Tuesday, 3 July 2012

Merchant Taylor's Hall, York

Lying next to the historic city walls, this Guildhall is one of seven guilds within the city that existed from the 13th century onwards. Only three now remain. Originally built by the Fraternity of St John the Baptist, it belongs to the Merchant Taylors, as in tailor, and would have been a meeting place for all men working with the cloth within the city.

I pointed out in my last blog some features which can show the chronology of a building......can you see any in the picture above?

The first reference to tailors within York are in the 1387 registers and ordinances. The Merchant Tailors played an important role within the city, both socially and economically and would have discussed everything from individual prices to city wide practices.

The whole building would have originally been timbered with plaster boards as you see on the end gable, but it was re-covered in brick in the 18th C either as a fashion statement or due to structural issues....or both!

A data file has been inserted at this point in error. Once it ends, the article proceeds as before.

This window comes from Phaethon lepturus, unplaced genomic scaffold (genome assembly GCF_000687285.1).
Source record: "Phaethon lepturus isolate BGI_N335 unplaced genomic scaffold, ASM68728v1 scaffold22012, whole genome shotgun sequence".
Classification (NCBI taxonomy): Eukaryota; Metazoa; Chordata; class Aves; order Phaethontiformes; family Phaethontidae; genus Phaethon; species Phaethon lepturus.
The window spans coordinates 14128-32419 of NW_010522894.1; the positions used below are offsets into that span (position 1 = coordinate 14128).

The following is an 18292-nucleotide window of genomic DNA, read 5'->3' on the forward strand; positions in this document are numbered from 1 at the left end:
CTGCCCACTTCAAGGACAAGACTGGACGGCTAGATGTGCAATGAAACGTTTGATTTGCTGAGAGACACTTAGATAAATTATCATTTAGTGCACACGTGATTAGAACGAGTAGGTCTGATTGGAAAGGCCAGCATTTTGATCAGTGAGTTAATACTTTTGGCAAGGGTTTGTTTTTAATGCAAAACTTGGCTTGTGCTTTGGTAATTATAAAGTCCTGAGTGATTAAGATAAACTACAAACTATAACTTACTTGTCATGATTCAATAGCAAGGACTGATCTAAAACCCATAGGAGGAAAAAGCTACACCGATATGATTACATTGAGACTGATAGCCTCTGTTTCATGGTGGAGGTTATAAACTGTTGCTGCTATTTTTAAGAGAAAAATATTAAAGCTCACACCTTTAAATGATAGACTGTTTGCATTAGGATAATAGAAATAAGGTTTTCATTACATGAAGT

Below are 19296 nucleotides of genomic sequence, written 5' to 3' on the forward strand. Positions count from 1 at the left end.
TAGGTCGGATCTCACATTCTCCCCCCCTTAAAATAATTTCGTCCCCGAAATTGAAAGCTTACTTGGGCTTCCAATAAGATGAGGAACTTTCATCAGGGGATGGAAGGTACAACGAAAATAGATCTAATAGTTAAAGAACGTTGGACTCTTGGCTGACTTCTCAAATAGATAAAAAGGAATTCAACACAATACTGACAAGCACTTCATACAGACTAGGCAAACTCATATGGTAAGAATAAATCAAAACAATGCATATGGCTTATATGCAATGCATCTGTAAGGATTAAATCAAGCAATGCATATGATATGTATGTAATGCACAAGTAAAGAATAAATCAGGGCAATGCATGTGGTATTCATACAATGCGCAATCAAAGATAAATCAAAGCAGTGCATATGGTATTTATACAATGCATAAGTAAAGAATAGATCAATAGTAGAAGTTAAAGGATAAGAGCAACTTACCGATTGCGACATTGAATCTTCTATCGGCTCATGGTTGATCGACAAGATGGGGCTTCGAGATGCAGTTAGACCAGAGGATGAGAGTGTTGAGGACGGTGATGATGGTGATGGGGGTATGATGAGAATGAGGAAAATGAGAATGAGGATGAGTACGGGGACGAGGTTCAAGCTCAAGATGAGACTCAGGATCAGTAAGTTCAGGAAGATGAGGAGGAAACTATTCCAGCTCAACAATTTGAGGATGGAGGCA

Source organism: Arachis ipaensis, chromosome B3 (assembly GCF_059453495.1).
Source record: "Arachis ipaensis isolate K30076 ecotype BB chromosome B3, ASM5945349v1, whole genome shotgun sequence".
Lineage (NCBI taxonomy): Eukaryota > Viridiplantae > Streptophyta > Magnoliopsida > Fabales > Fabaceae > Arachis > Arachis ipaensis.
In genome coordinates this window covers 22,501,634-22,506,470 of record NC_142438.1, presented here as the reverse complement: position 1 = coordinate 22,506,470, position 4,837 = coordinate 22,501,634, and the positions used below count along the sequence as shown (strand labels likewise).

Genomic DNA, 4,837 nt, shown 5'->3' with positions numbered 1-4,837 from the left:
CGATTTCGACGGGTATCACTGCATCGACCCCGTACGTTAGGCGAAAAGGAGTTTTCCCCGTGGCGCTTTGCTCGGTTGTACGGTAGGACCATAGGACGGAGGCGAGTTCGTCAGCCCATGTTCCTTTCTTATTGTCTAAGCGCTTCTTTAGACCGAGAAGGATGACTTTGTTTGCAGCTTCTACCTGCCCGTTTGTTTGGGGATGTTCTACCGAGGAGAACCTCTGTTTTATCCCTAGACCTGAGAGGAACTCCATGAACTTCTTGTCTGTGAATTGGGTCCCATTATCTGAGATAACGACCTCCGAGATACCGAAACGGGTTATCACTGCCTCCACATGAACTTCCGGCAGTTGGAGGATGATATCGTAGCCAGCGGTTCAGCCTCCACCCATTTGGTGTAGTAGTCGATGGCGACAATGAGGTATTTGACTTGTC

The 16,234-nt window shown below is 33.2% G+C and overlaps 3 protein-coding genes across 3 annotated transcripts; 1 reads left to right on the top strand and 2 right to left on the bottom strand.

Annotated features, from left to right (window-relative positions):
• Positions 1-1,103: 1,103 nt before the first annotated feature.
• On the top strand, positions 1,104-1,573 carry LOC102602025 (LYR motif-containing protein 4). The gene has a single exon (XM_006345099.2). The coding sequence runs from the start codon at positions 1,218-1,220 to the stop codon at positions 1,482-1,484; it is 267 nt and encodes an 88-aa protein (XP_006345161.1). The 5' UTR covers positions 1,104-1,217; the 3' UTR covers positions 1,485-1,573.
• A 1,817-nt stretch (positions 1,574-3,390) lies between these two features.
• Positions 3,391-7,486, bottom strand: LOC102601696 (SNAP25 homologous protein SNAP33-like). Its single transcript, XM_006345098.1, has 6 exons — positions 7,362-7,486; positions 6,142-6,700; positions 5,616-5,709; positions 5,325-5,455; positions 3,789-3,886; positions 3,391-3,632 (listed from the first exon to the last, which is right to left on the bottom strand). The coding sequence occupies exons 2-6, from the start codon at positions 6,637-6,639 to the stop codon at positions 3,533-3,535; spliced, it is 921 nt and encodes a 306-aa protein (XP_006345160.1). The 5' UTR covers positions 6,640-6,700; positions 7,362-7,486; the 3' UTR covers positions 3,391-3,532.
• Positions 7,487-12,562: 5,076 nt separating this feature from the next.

The Great Hall, where all the main meetings would have taken place, is the largest room within the building and the earliest fabric dates to 1415.  It currently stands at 60ft in length and 30ft in width, with a 30 ft ceiling. This was to house the 130+ members that made up the guild at the time. 

 The Little Hall is a bit later and was first built in timber from 1446 - 1503.

In 1702, with the accession of Queen Anne to the throne, Henry Gyles (revivor of the art of glass painting) painted two stain glass windows that exist within the little hall.

The building is still used by the Taylors today, but can also be hired out for functions and weddings! It is a beautiful setting, set right in the centre of the city and would be an impressive place to hold business meetings, conferences, and of course to hold your special day.

Just incase you were interested, there are two other guildhalls located around the York: The Merchant Adventurers and The Guildhall.

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